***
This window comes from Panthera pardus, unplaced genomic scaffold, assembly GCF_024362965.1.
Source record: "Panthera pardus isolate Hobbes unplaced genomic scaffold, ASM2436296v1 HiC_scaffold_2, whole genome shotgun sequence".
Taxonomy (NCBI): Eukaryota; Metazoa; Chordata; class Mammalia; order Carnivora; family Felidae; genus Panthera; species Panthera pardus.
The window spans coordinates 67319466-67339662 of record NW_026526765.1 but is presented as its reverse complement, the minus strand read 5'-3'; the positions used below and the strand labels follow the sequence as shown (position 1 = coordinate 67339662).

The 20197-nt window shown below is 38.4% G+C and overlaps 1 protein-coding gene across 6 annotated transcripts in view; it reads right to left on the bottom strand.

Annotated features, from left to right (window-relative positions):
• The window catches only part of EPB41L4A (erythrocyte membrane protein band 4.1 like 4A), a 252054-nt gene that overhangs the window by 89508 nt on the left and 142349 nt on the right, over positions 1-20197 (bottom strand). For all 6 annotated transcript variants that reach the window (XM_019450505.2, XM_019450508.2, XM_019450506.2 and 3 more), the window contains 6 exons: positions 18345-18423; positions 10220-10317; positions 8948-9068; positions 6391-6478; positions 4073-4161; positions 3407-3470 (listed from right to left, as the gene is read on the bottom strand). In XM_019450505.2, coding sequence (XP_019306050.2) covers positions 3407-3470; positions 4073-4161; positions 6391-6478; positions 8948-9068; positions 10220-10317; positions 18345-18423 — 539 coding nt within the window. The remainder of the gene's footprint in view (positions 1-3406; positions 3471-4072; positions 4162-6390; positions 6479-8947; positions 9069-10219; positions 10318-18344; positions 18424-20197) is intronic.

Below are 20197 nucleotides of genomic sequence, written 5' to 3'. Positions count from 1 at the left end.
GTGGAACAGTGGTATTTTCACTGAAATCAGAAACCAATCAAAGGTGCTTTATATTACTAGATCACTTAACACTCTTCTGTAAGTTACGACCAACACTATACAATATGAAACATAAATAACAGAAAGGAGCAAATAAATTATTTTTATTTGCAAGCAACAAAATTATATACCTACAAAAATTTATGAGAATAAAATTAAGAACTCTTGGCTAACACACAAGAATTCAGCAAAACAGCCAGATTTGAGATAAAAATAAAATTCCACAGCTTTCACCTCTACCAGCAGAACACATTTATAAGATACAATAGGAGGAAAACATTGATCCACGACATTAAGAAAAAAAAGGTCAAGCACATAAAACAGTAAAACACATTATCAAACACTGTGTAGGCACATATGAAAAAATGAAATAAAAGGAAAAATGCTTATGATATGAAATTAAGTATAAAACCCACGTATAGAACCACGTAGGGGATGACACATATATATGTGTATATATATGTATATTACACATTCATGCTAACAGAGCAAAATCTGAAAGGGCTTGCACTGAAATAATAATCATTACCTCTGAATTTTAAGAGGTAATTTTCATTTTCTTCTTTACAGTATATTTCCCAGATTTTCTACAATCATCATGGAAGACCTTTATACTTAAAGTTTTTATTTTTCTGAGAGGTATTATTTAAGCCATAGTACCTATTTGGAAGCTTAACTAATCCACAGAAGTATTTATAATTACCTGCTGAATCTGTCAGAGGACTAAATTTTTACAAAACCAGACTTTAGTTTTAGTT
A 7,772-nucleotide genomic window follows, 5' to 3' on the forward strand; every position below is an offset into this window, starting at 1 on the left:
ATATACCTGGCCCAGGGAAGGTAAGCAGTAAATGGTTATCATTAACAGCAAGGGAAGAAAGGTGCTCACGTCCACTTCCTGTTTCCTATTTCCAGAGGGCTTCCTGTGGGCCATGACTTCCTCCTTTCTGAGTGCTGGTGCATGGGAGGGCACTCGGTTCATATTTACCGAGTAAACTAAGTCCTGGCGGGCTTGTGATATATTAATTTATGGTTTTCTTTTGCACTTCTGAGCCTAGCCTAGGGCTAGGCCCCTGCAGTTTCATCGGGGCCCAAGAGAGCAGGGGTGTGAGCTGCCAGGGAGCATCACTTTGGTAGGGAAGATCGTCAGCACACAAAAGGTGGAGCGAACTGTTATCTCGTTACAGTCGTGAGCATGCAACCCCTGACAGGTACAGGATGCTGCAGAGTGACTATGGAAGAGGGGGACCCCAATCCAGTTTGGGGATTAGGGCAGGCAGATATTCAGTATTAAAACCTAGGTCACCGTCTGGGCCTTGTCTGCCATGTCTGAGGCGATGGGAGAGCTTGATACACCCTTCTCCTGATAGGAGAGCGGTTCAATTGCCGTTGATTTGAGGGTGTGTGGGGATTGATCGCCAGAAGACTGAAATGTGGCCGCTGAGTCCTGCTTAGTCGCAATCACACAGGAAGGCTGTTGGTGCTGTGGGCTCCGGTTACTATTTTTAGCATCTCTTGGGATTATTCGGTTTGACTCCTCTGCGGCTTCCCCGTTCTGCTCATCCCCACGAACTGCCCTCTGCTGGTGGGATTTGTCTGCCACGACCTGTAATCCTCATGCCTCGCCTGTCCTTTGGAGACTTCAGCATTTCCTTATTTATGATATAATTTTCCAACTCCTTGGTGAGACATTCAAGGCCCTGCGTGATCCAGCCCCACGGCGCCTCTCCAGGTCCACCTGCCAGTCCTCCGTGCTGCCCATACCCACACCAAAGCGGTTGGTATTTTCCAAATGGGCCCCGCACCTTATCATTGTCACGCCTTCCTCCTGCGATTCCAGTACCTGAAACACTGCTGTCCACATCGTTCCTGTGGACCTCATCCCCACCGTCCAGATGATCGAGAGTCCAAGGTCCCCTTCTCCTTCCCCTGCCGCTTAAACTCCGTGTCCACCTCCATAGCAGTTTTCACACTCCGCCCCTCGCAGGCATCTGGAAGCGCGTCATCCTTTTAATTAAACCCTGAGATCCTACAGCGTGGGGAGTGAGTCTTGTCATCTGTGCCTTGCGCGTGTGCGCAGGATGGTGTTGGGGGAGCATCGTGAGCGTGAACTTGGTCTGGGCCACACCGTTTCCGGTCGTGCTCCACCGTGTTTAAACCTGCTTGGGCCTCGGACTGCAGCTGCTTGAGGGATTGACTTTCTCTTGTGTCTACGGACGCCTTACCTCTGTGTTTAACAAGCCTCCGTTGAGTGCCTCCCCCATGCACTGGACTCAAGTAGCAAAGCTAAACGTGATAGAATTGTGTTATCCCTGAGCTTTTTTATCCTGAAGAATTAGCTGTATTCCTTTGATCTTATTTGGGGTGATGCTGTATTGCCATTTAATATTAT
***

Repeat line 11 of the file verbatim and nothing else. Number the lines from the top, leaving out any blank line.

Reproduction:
ATATACCTGGCCCAGGGAAGGTAAGCAGTAAATGGTTATCATTAACAGCAAGGGAAGAAAGGTGCTCACGTCCACTTCCTGTTTCCTATTTCCAGAGGGCTTCCTGTGGGCCATGACTTCCTCCTTTCTGAGTGCTGGTGCATGGGAGGGCACTCGGTTCATATTTACCGAGTAAACTAAGTCCTGGCGGGCTTGTGATATATTAATTTATGGTTTTCTTTTGCACTTCTGAGCCTAGCCTAGGGCTAGGCCCCTGCAGTTTCATCGGGGCCCAAGAGAGCAGGGGTGTGAGCTGCCAGGGAGCATCACTTTGGTAGGGAAGATCGTCAGCACACAAAAGGTGGAGCGAACTGTTATCTCGTTACAGTCGTGAGCATGCAACCCCTGACAGGTACAGGATGCTGCAGAGTGACTATGGAAGAGGGGGACCCCAATCCAGTTTGGGGATTAGGGCAGGCAGATATTCAGTATTAAAACCTAGGTCACCGTCTGGGCCTTGTCTGCCATGTCTGAGGCGATGGGAGAGCTTGATACACCCTTCTCCTGATAGGAGAGCGGTTCAATTGCCGTTGATTTGAGGGTGTGTGGGGATTGATCGCCAGAAGACTGAAATGTGGCCGCTGAGTCCTGCTTAGTCGCAATCACACAGGAAGGCTGTTGGTGCTGTGGGCTCCGGTTACTATTTTTAGCATCTCTTGGGATTATTCGGTTTGACTCCTCTGCGGCTTCCCCGTTCTGCTCATCCCCACGAACTGCCCTCTGCTGGTGGGATTTGTCTGCCACGACCTGTAATCCTCATGCCTCGCCTGTCCTTTGGAGACTTCAGCATTTCCTTATTTATGATATAATTTTCCAACTCCTTGGTGAGACATTCAAGGCCCTGCGTGATCCAGCCCCACGGCGCCTCTCCAGGTCCACCTGCCAGTCCTCCGTGCTGCCCATACCCACACCAAAGCGGTTGGTATTTTCCAAATGGGCCCCGCACCTTATCATTGTCACGCCTTCCTCCTGCGATTCCAGTACCTGAAACACTGCTGTCCACATCGTTCCTGTGGACCTCATCCCCACCGTCCAGATGATCGAGAGTCCAAGGTCCCCTTCTCCTTCCCCTGCCGCTTAAACTCCGTGTCCACCTCCATAGCAGTTTTCACACTCCGCCCCTCGCAGGCATCTGGAAGCGCGTCATCCTTTTAATTAAACCCTGAGATCCTACAGCGTGGGGAGTGAGTCTTGTCATCTGTGCCTTGCGCGTGTGCGCAGGATGGTGTTGGGGGAGCATCGTGAGCGTGAACTTGGTCTGGGCCACACCGTTTCCGGTCGTGCTCCACCGTGTTTAAACCTGCTTGGGCCTCGGACTGCAGCTGCTTGAGGGATTGACTTTCTCTTGTGTCTACGGACGCCTTACCTCTGTGTTTAACAAGCCTCCGTTGAGTGCCTCCCCCATGCACTGGACTCAAGTAGCAAAGCTAAACGTGATAGAATTGTGTTATCCCTGAGCTTTTTTATCCTGAAGAATTAGCTGTATTCCTTTGATCTTATTTGGGGTGATGCTGTATTGCCATTTAATATTAT